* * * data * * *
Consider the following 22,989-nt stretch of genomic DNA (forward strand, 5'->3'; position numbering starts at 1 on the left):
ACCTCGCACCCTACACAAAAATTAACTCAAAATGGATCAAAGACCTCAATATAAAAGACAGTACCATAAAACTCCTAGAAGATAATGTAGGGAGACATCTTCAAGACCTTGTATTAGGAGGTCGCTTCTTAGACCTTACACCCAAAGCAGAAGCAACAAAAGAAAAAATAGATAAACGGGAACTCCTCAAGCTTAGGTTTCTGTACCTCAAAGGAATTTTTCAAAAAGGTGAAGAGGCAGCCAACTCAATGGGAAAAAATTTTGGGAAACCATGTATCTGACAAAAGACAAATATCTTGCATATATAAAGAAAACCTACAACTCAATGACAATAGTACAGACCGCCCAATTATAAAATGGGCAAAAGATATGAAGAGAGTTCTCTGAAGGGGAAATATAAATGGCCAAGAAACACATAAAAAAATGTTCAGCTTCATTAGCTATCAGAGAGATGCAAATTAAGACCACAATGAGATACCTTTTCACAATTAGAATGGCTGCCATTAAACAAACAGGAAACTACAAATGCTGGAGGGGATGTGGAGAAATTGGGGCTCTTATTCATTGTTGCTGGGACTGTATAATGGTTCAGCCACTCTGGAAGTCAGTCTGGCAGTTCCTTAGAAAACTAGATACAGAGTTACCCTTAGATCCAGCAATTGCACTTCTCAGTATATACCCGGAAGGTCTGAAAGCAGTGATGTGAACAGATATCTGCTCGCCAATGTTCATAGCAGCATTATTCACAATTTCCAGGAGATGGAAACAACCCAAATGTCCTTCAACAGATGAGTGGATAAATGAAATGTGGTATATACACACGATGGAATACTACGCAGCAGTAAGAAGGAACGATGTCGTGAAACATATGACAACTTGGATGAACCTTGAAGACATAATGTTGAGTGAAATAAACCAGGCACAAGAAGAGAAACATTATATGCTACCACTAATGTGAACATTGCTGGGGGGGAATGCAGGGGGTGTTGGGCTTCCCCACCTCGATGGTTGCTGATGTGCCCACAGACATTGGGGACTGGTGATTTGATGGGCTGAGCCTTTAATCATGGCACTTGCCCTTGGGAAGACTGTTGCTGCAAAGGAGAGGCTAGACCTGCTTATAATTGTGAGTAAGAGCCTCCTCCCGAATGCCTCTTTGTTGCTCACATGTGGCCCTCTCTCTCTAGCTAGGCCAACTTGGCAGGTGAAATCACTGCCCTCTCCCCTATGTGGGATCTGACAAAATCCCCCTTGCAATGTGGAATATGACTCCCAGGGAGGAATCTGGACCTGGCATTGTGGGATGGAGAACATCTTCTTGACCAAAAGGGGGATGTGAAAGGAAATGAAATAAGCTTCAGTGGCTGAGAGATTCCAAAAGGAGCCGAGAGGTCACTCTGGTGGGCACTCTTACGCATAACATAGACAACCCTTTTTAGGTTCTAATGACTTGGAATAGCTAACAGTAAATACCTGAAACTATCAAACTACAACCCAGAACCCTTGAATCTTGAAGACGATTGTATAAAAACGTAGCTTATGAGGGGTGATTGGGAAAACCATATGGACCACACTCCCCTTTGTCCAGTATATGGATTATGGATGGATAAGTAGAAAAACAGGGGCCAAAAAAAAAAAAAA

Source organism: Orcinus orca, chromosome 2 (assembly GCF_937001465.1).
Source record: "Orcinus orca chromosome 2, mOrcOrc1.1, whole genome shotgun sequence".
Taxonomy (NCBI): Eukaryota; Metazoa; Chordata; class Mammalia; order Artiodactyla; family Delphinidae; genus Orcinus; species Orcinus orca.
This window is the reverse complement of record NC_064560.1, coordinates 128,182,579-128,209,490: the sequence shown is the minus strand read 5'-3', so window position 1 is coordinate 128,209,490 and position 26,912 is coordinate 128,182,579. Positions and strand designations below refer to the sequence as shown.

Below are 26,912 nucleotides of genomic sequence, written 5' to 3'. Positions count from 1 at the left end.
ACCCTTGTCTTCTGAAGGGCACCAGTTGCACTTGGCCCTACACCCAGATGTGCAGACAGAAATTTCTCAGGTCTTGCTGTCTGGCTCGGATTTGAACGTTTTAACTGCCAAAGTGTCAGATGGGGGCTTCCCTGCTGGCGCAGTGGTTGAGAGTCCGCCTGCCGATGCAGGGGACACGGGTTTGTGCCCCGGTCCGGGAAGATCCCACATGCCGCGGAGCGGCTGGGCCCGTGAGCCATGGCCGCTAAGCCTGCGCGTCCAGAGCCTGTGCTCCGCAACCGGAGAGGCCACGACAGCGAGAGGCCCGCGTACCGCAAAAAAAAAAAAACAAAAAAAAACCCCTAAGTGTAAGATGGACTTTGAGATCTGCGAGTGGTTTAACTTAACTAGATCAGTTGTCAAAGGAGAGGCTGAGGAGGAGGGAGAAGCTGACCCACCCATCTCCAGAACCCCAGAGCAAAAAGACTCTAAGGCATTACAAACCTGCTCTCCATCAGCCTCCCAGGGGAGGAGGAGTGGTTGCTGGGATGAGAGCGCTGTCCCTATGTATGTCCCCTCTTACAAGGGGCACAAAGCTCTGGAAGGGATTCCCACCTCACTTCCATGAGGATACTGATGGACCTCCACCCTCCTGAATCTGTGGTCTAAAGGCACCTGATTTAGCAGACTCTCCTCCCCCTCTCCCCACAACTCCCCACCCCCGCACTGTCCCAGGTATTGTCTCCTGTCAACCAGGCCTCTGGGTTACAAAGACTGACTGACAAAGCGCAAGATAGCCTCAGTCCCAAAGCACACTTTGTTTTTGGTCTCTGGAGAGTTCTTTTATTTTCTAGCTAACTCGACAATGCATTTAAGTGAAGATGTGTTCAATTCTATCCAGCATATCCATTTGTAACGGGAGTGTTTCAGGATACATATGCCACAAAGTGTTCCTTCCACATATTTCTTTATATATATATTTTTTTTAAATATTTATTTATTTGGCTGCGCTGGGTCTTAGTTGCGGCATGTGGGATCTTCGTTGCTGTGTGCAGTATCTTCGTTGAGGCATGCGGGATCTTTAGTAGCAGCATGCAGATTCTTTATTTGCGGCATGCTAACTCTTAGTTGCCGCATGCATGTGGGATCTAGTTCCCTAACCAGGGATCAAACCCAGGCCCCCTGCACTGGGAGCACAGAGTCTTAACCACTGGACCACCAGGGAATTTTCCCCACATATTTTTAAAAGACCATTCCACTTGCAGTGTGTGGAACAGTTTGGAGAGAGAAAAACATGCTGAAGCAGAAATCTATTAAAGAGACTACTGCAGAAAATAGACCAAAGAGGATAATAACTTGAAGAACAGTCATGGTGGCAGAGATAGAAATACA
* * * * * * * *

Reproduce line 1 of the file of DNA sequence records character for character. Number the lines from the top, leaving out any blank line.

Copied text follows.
Consider the following 22,989-nt stretch of genomic DNA (forward strand, 5'->3'; position numbering starts at 1 on the left):